Games over! What did you make of our list? Not enough side-quests? Let us know in the comments.

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BCrowe avatarFistynuts avatarDemc87 avatarlenn_eavy avatarmetaldrumcore avatarWingz avatar+63
lenn_eavy Avatar
14
3 Years ago

And not a single word about Gothic! I liked the freedom of first two parts of the series. You did what you wanted because you could. You could, for instance, kill everyone and there were no plot-caused boundaries. Also, there were no simple solutions served you on a silver plate. Even map wasn't there for free, but that was what I liked in this series.

8
madglee Avatar
4
2 Years ago

Yeah, Gothic II is a good mention. I, for that matter. Good work.

2
ChosenUndead Avatar
3
2 Years ago

I don't know about Gothic 1, so many game breaking glitches . . .

1
norki21 Avatar
1
8 Months ago

Imo, Gothic 2 is the best RPG ever made. Just the amazing atmosphere alone should have placed it on this list. Gothic 1 is great too, though has some annoying problems that Gothic 2 deals with, mainly just user-friendliness type of thing. As for glitches, there are patches out there, that make it more than playable, I just replayed Gothic 1. I guess I'm a fanboy, but the games really ARE that good, especially G2.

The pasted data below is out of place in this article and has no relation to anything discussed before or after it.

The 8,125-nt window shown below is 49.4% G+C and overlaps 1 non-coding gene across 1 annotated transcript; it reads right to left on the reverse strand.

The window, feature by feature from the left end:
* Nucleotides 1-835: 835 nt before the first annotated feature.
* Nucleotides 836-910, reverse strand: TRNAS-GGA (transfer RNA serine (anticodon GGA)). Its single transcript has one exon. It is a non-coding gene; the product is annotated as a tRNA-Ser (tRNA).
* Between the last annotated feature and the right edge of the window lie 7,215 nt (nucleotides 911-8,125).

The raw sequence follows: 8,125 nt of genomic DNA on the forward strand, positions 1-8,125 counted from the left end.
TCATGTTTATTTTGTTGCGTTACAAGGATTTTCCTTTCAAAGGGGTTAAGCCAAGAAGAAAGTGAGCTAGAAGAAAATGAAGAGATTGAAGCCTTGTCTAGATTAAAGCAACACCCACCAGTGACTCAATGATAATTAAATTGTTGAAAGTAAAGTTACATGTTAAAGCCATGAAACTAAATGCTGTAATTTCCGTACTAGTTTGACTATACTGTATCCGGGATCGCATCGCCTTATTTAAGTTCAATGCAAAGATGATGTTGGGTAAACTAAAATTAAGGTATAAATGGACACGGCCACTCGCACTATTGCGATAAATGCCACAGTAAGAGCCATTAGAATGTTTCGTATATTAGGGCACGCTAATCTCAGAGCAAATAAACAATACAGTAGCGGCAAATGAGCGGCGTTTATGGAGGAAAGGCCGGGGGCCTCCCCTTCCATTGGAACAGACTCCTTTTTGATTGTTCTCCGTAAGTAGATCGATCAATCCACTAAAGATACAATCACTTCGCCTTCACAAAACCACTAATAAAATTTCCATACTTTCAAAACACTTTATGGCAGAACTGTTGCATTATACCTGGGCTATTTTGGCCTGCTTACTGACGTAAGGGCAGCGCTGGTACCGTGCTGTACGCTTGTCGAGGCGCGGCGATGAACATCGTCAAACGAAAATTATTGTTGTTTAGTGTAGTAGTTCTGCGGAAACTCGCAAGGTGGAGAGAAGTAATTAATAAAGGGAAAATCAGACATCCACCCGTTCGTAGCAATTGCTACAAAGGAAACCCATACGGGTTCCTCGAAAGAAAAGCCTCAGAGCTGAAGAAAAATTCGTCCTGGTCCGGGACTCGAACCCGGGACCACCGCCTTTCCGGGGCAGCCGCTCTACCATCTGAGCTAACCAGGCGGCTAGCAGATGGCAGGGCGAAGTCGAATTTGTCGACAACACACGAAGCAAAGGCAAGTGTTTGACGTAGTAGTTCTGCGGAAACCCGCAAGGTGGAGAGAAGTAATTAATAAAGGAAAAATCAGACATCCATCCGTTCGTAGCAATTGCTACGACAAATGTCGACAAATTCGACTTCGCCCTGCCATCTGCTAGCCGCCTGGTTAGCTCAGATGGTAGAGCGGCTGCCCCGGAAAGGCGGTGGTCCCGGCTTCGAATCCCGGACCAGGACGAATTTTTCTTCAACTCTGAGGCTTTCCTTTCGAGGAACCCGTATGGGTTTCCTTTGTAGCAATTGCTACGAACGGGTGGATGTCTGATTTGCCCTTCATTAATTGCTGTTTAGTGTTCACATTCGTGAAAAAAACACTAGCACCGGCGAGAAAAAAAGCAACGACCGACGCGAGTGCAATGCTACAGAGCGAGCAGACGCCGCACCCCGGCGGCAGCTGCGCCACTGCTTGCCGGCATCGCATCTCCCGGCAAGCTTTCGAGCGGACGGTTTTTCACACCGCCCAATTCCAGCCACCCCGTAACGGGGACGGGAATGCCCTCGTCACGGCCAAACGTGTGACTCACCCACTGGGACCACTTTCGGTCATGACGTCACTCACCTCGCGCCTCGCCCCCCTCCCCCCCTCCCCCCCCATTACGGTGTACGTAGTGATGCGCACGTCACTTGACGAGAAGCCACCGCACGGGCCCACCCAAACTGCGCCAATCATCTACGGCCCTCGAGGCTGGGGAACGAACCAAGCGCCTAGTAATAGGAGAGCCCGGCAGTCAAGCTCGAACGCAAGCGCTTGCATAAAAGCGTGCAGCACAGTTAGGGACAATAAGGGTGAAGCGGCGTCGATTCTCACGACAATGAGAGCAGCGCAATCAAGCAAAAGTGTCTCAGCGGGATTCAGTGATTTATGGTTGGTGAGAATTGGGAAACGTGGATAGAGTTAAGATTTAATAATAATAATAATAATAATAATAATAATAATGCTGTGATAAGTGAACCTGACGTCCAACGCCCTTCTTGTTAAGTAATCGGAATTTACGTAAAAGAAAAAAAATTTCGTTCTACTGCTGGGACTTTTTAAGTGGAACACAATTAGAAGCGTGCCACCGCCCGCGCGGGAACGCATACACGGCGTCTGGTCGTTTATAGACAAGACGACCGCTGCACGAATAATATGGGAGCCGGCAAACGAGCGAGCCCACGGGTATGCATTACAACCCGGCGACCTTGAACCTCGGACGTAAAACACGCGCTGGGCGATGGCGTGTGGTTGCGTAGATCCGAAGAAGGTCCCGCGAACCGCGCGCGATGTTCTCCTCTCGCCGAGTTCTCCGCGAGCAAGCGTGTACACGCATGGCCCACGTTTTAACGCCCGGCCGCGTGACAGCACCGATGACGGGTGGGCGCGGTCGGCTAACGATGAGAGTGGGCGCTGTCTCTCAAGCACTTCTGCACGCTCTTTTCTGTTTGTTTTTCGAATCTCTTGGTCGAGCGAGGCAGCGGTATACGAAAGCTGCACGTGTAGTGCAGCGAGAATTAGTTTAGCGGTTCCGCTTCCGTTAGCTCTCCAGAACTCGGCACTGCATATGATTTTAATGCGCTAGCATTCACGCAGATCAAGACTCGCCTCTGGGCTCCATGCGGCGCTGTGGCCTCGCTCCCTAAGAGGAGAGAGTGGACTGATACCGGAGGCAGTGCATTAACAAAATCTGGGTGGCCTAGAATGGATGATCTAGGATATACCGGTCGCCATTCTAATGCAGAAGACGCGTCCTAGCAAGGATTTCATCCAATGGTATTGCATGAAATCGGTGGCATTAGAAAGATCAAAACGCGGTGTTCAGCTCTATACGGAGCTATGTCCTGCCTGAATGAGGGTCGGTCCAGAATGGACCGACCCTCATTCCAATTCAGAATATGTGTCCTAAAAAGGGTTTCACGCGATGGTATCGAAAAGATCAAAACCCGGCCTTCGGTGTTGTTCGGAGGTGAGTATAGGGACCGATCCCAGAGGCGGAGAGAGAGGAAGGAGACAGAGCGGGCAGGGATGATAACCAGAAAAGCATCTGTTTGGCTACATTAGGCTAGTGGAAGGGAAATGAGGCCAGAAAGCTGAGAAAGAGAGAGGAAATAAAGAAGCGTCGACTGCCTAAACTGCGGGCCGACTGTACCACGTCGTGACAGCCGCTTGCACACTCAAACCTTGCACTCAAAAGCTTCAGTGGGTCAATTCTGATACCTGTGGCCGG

1
BCrowe Avatar
14
3 Years ago

I'm guessing Fallout/Fallout 2 is the missing F?

4
BCrowe Avatar
14
3 Years ago

Also the Wizardry and Ultima series seem to be missing.

2
Fraser Brown Avatar
954
3 Years ago

I do mention Ultima. I simply don't think the series has stood the test of time at all.

1
raven_skald Avatar
2
3 Years ago

A lot of great games on there, but I disagree about Ultima not standing the test of time. What makes Morrowind, PS:Torment and the like stand out is that they share the same qualities that made (most) Ultima games so great - imaginative worlds, attention to detail, and above all, brilliantly written stories and memorable characters. I'd rather boot up DosBox and play Ultima IV over glossy, paper thin crap like Dragon Age or Fable any day.

2
Welverin Avatar
5
2 Years ago

You sir, are dangerous and wrong.

I'd say seven holds up well.

1
Tuco Avatar
3
Tuco(21 days 14 hours played)
1 Year ago

well, you're WRONG.

1